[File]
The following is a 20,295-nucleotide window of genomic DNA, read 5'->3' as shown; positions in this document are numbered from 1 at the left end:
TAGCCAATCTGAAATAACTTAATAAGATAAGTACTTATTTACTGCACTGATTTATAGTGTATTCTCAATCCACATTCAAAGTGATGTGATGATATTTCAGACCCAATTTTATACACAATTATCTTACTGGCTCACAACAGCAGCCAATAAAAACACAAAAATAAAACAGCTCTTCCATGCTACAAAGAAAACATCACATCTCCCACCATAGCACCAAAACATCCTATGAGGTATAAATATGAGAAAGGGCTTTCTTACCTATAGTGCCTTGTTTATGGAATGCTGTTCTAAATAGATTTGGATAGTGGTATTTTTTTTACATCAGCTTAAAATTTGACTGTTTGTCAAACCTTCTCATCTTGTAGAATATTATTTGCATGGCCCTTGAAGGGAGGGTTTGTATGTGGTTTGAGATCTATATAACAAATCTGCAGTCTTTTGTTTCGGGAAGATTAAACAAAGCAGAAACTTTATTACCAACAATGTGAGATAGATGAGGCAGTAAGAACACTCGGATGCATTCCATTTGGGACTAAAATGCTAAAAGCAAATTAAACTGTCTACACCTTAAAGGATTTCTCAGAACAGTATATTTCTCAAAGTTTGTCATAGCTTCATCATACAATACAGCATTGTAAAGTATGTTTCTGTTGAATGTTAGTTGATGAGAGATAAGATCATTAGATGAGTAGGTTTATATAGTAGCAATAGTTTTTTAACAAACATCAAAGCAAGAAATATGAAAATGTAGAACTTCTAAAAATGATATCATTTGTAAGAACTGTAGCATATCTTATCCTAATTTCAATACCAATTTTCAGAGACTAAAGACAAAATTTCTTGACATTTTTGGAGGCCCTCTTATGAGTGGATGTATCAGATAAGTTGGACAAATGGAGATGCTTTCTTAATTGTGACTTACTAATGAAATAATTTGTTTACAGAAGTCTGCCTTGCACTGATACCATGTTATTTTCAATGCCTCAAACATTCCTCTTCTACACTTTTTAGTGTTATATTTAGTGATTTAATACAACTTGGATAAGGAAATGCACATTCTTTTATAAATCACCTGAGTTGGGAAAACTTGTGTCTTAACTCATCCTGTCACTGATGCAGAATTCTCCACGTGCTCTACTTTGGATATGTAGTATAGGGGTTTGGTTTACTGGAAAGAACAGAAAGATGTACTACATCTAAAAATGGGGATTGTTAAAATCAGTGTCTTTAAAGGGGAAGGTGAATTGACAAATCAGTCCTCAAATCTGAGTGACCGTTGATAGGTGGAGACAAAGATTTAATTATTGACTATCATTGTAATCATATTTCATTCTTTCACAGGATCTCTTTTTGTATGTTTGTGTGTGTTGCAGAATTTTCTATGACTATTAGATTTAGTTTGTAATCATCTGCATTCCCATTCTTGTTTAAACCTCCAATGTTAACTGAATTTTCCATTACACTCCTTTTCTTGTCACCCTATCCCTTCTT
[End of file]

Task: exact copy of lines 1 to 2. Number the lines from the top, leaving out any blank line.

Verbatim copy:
The following is a 20,295-nucleotide window of genomic DNA, read 5'->3' as shown; positions in this document are numbered from 1 at the left end:
TAGCCAATCTGAAATAACTTAATAAGATAAGTACTTATTTACTGCACTGATTTATAGTGTATTCTCAATCCACATTCAAAGTGATGTGATGATATTTCAGACCCAATTTTATACACAATTATCTTACTGGCTCACAACAGCAGCCAATAAAAACACAAAAATAAAACAGCTCTTCCATGCTACAAAGAAAACATCACATCTCCCACCATAGCACCAAAACATCCTATGAGGTATAAATATGAGAAAGGGCTTTCTTACCTATAGTGCCTTGTTTATGGAATGCTGTTCTAAATAGATTTGGATAGTGGTATTTTTTTTACATCAGCTTAAAATTTGACTGTTTGTCAAACCTTCTCATCTTGTAGAATATTATTTGCATGGCCCTTGAAGGGAGGGTTTGTATGTGGTTTGAGATCTATATAACAAATCTGCAGTCTTTTGTTTCGGGAAGATTAAACAAAGCAGAAACTTTATTACCAACAATGTGAGATAGATGAGGCAGTAAGAACACTCGGATGCATTCCATTTGGGACTAAAATGCTAAAAGCAAATTAAACTGTCTACACCTTAAAGGATTTCTCAGAACAGTATATTTCTCAAAGTTTGTCATAGCTTCATCATACAATACAGCATTGTAAAGTATGTTTCTGTTGAATGTTAGTTGATGAGAGATAAGATCATTAGATGAGTAGGTTTATATAGTAGCAATAGTTTTTTAACAAACATCAAAGCAAGAAATATGAAAATGTAGAACTTCTAAAAATGATATCATTTGTAAGAACTGTAGCATATCTTATCCTAATTTCAATACCAATTTTCAGAGACTAAAGACAAAATTTCTTGACATTTTTGGAGGCCCTCTTATGAGTGGATGTATCAGATAAGTTGGACAAATGGAGATGCTTTCTTAATTGTGACTTACTAATGAAATAATTTGTTTACAGAAGTCTGCCTTGCACTGATACCATGTTATTTTCAATGCCTCAAACATTCCTCTTCTACACTTTTTAGTGTTATATTTAGTGATTTAATACAACTTGGATAAGGAAATGCACATTCTTTTATAAATCACCTGAGTTGGGAAAACTTGTGTCTTAACTCATCCTGTCACTGATGCAGAATTCTCCACGTGCTCTACTTTGGATATGTAGTATAGGGGTTTGGTTTACTGGAAAGAACAGAAAGATGTACTACATCTAAAAATGGGGATTGTTAAAATCAGTGTCTTTAAAGGGGAAGGTGAATTGACAAATCAGTCCTCAAATCTGAGTGACCGTTGATAGGTGGAGACAAAGATTTAATTATTGACTATCATTGTAATCATATTTCATTCTTTCACAGGATCTCTTTTTGTATGTTTGTGTGTGTTGCAGAATTTTCTATGACTATTAGATTTAGTTTGTAATCATCTGCATTCCCATTCTTGTTTAAACCTCCAATGTTAACTGAATTTTCCATTACACTCCTTTTCTTGTCACCCTATCCCTTCTT